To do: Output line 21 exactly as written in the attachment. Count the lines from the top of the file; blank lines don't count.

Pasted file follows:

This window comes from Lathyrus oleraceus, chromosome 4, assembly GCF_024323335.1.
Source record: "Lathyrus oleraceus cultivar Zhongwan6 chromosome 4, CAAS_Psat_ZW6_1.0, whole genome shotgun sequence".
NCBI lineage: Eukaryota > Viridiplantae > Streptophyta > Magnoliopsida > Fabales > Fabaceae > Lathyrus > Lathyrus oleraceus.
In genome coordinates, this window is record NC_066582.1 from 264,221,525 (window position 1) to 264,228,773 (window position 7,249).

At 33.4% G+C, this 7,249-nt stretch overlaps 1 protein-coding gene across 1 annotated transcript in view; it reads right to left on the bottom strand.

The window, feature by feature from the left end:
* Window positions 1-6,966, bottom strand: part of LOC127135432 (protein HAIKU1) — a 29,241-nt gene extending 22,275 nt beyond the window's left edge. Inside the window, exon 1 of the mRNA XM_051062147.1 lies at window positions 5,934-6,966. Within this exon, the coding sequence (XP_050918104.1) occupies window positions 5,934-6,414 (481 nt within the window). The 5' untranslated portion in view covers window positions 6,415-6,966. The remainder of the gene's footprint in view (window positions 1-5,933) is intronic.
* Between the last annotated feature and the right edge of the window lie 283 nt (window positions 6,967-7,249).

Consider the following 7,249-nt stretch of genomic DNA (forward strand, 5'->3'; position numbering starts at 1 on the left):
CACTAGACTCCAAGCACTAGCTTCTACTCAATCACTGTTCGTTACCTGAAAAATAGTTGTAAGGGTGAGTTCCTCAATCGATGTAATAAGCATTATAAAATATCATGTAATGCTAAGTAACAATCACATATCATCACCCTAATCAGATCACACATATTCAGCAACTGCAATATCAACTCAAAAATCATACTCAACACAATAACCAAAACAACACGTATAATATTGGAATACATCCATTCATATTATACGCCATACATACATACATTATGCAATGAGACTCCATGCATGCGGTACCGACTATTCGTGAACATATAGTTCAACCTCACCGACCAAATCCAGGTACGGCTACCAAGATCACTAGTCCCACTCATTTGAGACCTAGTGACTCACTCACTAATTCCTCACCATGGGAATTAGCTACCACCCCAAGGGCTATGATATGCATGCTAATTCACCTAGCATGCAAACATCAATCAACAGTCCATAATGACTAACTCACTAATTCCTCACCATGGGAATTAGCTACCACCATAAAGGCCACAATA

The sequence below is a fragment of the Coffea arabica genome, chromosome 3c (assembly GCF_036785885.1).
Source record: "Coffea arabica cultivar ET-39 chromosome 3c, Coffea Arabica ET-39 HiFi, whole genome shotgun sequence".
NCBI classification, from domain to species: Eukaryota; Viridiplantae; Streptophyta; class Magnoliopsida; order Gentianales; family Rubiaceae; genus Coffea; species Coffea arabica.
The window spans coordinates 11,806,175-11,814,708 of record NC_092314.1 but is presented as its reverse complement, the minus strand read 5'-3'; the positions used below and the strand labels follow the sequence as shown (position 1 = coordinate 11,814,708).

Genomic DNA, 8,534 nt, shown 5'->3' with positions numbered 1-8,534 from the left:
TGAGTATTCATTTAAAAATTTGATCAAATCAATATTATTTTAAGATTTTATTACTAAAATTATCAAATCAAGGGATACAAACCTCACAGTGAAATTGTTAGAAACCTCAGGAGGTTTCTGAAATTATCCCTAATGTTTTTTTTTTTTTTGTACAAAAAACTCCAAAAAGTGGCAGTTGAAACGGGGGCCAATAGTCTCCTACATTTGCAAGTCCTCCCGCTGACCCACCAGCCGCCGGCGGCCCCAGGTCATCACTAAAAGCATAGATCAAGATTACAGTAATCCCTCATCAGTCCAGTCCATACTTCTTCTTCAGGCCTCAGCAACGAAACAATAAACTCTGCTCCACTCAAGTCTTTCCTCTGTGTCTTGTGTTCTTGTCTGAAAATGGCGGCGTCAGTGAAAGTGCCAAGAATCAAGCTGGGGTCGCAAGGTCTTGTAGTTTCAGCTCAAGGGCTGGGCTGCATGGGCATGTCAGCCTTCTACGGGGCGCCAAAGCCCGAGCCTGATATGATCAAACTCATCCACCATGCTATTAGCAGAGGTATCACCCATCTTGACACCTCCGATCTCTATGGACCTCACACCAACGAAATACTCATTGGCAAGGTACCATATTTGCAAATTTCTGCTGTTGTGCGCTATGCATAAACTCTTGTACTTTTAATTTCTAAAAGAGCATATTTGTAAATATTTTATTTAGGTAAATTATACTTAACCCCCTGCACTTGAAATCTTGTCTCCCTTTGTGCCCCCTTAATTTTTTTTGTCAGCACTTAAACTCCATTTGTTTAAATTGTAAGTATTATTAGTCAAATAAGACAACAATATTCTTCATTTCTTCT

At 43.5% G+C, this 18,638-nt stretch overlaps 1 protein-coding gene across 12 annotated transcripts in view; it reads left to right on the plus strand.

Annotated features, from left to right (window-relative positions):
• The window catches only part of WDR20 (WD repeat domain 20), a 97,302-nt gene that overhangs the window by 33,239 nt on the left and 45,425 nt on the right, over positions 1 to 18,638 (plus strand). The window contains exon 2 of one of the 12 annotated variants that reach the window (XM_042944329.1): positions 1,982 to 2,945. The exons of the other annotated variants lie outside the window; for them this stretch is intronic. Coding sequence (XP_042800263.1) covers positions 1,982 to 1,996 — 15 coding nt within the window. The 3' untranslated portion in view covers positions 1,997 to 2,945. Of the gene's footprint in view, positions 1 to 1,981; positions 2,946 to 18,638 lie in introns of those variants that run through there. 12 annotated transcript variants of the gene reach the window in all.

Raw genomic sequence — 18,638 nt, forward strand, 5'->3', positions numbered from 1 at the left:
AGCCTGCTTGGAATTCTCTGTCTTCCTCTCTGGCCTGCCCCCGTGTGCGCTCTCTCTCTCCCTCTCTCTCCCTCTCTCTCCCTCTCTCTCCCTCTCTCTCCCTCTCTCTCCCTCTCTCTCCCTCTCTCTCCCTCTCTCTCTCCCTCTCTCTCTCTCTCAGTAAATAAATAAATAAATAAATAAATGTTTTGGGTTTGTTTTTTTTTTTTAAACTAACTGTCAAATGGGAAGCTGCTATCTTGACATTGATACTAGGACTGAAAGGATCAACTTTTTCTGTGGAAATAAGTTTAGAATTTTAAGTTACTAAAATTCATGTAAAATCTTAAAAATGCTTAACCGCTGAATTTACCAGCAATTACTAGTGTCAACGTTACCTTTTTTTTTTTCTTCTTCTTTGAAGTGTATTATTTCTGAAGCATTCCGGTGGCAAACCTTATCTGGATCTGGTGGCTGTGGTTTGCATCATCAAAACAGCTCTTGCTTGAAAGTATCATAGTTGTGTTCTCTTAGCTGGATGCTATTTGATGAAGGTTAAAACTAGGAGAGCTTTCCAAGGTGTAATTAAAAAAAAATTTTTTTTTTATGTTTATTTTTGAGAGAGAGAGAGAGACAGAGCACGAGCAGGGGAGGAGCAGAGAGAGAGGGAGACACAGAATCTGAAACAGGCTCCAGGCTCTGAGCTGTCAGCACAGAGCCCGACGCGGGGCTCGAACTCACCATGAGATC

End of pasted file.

AGCCTGCTTGGAATTCTCTGTCTTCCTCTCTGGCCTGCCCCCGTGTGCGCTCTCTCTCTCCCTCTCTCTCCCTCTCTCTCCCTCTCTCTCCCTCTCTCTCCCTCTCTCTCCCTCTCTCTCCCTCTCTCTCCCTCTCTCTCTCCCTCTCTCTCTCTCTCAGTAAATAAATAAATAAATAAATAAATGTTTTGGGTTTGTTTTTTTTTTTTAAACTAACTGTCAAATGGGAAGCTGCTATCTTGACATTGATACTAGGACTGAAAGGATCAACTTTTTCTGTGGAAATAAGTTTAGAATTTTAAGTTACTAAAATTCATGTAAAATCTTAAAAATGCTTAACCGCTGAATTTACCAGCAATTACTAGTGTCAACGTTACCTTTTTTTTTTTCTTCTTCTTTGAAGTGTATTATTTCTGAAGCATTCCGGTGGCAAACCTTATCTGGATCTGGTGGCTGTGGTTTGCATCATCAAAACAGCTCTTGCTTGAAAGTATCATAGTTGTGTTCTCTTAGCTGGATGCTATTTGATGAAGGTTAAAACTAGGAGAGCTTTCCAAGGTGTAATTAAAAAAAAATTTTTTTTTTATGTTTATTTTTGAGAGAGAGAGAGAGACAGAGCACGAGCAGGGGAGGAGCAGAGAGAGAGGGAGACACAGAATCTGAAACAGGCTCCAGGCTCTGAGCTGTCAGCACAGAGCCCGACGCGGGGCTCGAACTCACCATGAGATC